' When the push button 78 is actuated, air flows directly from the main tank I4 through the conduit It to the check valve 43, and through the conduit 34 to the diaphragm 33 of the valve 25, the valve element I5 moving to the left. The air pressure thus applied to the diaphragm 33 moves the valve 25 to open position and allows air to flow from the check valve 4s to the pressure switch 35, which is opened by the air pressure to allow air to flow through the throttle valve 36 to the cylinder II to open the switch 9. The valve 36 throttles the flow of air towards the cylinder, so that the pressure in the cylinder builds up gradually, and the switch is opened gently without injurious slamming. The air flowing to the cylinder II also flows into the conduit 42, and as soon as the push button I8 is released and the air pressure in the conduit "I6 drops, the valve element I5 is moved back to the right to admit air from the conduit 42 to the diaphragm 33 to hold the valve 26 in open position. Thus, it will be seen that the switch 9 is reopened merely by actuating the push button 18 and holding it momentarily until the air pressure has built up sufficiently in the conduit 42 to hold the valve 26 open. Since the valve I! is insulated from the high-voltage equipment by the insulating conduit I6, it can safely be operated manually and can be disposed at any convenient remote location.

The individual capacitor units making up the capacitor bank I are normally provided with individual fuses so that in case of failure of a capacitor unit, its fuse will blow and remove the faulted capacitor from the circuit. There is usually a relatively large number of individual capacitor units in a series capacitor bank of the type here involved, so that removal of one, or several, units from the circuit does not sufiiciently change the characteristics of the bank to require immediately removing it from service. It is desirable, however, to know of the presence of a faulted unit, or a blown fuse, so that the unit can be replaced at a convenient time.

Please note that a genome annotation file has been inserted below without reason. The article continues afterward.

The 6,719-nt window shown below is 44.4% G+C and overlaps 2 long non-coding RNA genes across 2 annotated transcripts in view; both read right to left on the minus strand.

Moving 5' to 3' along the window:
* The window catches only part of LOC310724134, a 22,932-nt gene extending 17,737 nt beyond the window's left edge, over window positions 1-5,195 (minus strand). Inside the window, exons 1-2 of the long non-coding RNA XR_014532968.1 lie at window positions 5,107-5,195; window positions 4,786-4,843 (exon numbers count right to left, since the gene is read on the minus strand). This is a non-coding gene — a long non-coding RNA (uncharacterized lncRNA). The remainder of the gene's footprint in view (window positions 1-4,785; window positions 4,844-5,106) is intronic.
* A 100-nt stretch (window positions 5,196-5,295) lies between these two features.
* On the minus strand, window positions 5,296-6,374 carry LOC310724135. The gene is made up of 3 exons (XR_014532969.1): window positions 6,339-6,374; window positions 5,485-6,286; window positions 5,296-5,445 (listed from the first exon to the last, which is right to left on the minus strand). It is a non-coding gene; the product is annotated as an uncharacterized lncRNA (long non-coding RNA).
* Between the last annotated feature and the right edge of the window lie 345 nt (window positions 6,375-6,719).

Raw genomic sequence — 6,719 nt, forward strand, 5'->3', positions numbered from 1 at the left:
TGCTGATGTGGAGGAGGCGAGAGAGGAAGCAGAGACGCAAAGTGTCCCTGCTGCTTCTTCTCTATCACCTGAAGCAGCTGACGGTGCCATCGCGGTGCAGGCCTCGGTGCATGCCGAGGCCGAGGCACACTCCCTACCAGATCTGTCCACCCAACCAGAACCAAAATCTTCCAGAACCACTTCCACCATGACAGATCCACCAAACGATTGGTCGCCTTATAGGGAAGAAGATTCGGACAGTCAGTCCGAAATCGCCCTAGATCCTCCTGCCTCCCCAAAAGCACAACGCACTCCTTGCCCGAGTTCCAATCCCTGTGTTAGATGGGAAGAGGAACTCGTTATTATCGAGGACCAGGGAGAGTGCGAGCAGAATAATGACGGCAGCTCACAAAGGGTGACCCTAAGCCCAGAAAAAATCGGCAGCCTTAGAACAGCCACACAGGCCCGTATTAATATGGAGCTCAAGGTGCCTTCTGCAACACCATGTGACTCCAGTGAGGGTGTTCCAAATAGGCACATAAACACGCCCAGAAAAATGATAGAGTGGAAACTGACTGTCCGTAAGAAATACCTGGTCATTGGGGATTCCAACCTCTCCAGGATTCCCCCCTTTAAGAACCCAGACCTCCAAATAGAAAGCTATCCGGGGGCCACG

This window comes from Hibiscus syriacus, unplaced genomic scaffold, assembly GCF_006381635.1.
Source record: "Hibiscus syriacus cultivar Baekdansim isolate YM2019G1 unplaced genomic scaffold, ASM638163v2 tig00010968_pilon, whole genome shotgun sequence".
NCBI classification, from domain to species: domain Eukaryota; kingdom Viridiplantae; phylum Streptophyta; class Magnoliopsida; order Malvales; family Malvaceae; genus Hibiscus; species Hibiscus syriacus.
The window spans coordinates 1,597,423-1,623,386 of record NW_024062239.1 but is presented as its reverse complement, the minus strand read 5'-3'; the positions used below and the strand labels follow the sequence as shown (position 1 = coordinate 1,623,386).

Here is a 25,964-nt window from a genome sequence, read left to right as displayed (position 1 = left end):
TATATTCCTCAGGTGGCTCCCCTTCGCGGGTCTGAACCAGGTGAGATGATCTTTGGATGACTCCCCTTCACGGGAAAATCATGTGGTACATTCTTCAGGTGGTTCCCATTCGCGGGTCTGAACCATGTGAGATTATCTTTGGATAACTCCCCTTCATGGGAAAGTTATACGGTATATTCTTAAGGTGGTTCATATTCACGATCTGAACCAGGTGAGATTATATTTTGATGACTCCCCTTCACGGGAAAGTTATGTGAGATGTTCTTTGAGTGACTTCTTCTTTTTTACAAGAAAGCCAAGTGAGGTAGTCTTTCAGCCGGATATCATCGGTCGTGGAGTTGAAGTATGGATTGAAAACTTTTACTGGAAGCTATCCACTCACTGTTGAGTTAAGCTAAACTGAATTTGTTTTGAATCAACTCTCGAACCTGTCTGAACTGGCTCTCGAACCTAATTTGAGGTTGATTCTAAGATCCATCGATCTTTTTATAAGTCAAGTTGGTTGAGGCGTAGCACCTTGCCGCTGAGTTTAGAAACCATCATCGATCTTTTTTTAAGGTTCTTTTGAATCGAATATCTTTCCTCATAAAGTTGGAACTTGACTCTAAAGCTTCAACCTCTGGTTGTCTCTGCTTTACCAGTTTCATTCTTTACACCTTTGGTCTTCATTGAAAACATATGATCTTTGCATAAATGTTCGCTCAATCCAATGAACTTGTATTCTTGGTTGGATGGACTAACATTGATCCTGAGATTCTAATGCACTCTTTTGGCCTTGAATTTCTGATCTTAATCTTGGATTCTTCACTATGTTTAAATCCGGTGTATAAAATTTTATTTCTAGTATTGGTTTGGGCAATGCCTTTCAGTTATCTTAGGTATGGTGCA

In order to provide an indication of the operation of one or more individual capacitor fuses, the bank I is divided into two equal parallel branches, as shown, and a current transformer 80 is connected in each branch. The current transformers 80 are cross-connected to the coil 8| of a relay 82, which has its contact 83 connected to connect the solenoid 84 of a solenoid-operated valve 85 across the potential transformer 65 when the contact 83 closes. since the two parallel branches of the capacitor bank l are equal, the current will normally divide equally between the two branches, and there will be no resultant current in the relay coil i. If one or more capacitor fuses should blow in either branch of the bank, the impedance of that branch is changed and the currents in the two branches will no longer be equal. This unbalance in the currents causes a current in the coil 8:, and the relay 82 closes its contact to energize the solenoid 8d of the valve 85. The valve 85 is normally closed and when opened by energization or" the solenoid as, it admits air from the auxiliary air tank 8 to an insulating conduit 8'? which extends through the insulator column id to ground level and is connected to a pressure switch 38. When pressure from the air tank is admitted to the pressure switch 88 by operation of the valve 85, the switch 88 closes its contact 89, which is connected to complete a circuit to a signal lamp 951, or other suitable signal or indicating device, either visual or audible, to indicate operation or" one or more individual capacitor fuses.

When current flows in the gap circuit through the resistor 7, due to operation of the main gap 4 or the back-up gap the resistor is heated by the heavy fault current, and if current flow continues beyond the expected time, the heating effect may be injurious to the resistor. For this reason, it is desirable to close the by-pass switch 9 as rapidly as possible as soon as current iiow has continued beyond the predetermined time for which the throttle valve 5'! is adjusted. In order to close the switch as rapidly as possible, it is necessary to exhaust the air from the cylinder I I very rapidly, and in the system described above, the pressure valve 35 is provided for this purpose, so that the cylinder ia will be exhausted as directly and as rapidly as possible.